Market hub buzzes despite downturn

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2020-11-03 14:25 0
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Business is booming again at the Yiwu International Trade Market in Zhejiang province, as a result of the pandemic being largely contained in China. [Photo by Xiao Da/China Daily]

Domestic and overseas traders flocking in numbers to key trading venue in Yiwu

The new dual-cycle development pattern proposed by the country's central leadership has boosted foreign trade in a Chinese city dubbed the "world's supermarket".

This progress has been achieved during the COVID-19 pandemic and other global uncertainties.

This year, the top leadership has on a number of occasions reaffirmed the idea of a dual-cycle development pattern for economic growth.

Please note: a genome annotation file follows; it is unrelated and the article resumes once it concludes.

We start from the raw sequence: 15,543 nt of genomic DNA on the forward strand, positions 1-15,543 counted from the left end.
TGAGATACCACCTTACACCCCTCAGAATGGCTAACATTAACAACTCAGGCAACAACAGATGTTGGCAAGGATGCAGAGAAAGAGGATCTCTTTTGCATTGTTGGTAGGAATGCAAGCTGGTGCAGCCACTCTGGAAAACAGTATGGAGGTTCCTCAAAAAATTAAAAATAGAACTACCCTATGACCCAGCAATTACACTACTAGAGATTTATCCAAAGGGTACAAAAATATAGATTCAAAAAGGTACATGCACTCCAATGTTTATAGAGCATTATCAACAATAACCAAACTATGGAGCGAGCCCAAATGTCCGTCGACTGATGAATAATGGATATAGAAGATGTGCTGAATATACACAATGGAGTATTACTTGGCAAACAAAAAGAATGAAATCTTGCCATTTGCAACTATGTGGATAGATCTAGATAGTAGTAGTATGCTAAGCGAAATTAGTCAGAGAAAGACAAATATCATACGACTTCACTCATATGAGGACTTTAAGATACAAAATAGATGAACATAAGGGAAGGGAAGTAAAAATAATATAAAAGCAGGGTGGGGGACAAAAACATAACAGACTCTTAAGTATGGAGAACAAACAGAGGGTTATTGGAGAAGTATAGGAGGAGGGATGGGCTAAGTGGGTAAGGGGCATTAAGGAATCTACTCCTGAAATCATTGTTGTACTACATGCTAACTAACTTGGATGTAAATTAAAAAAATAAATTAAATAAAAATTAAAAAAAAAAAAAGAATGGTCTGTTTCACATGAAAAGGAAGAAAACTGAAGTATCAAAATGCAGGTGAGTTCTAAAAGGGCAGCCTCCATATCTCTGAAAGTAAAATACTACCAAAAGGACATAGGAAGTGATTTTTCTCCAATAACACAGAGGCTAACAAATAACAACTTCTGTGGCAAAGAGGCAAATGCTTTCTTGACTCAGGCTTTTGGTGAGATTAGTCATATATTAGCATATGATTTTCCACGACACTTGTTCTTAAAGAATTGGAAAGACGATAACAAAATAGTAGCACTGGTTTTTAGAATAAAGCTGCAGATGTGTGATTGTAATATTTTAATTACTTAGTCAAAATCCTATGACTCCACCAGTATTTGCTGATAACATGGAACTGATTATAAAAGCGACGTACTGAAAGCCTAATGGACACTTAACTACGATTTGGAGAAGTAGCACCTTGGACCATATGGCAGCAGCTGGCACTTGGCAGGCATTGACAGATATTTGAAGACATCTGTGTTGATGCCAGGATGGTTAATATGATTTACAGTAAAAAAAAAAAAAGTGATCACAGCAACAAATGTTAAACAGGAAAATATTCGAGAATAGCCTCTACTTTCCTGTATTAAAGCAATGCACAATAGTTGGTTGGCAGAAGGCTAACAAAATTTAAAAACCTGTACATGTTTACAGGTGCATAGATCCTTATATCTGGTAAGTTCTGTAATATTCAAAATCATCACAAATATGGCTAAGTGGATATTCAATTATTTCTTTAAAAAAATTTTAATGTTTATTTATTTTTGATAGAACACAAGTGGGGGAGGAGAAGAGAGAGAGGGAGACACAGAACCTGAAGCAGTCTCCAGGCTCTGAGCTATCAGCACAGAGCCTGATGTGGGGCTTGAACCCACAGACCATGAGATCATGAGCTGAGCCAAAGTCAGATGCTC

This means such expansion will rely on economic developments at home and overseaswith the domestic cycle being the mainstayalong with the development of tourism and the services sector.

As a result, domestic and overseas traders are now flocking to the Yiwu International Trade Market in Zhejiang province.

One of the world's largest trading hubs for small commodities, the market is a key player in consumer goods sales.

Despite the pandemic and other worldwide economic woes, the trade volume at the venue has surged, and the market is playing a significant role in stabilizing China's foreign trade and restoring confidence in consumer goods production.

Yiwu is home to more than 2 million medium-, small-and micro-sized businesses, which sell commodities to some 200 countries and regions every year.

The total value of the city's imports and exports reached 136.25 billion yuan ($19.58 billion) in the first six months of this year, a year-on-year rise of 1.6 percent, according to the city's customs authorities.

After a short pause in business due to the pandemic, the Yiwu International Trade Market has sprung back to life as the outbreak has been largely contained in China.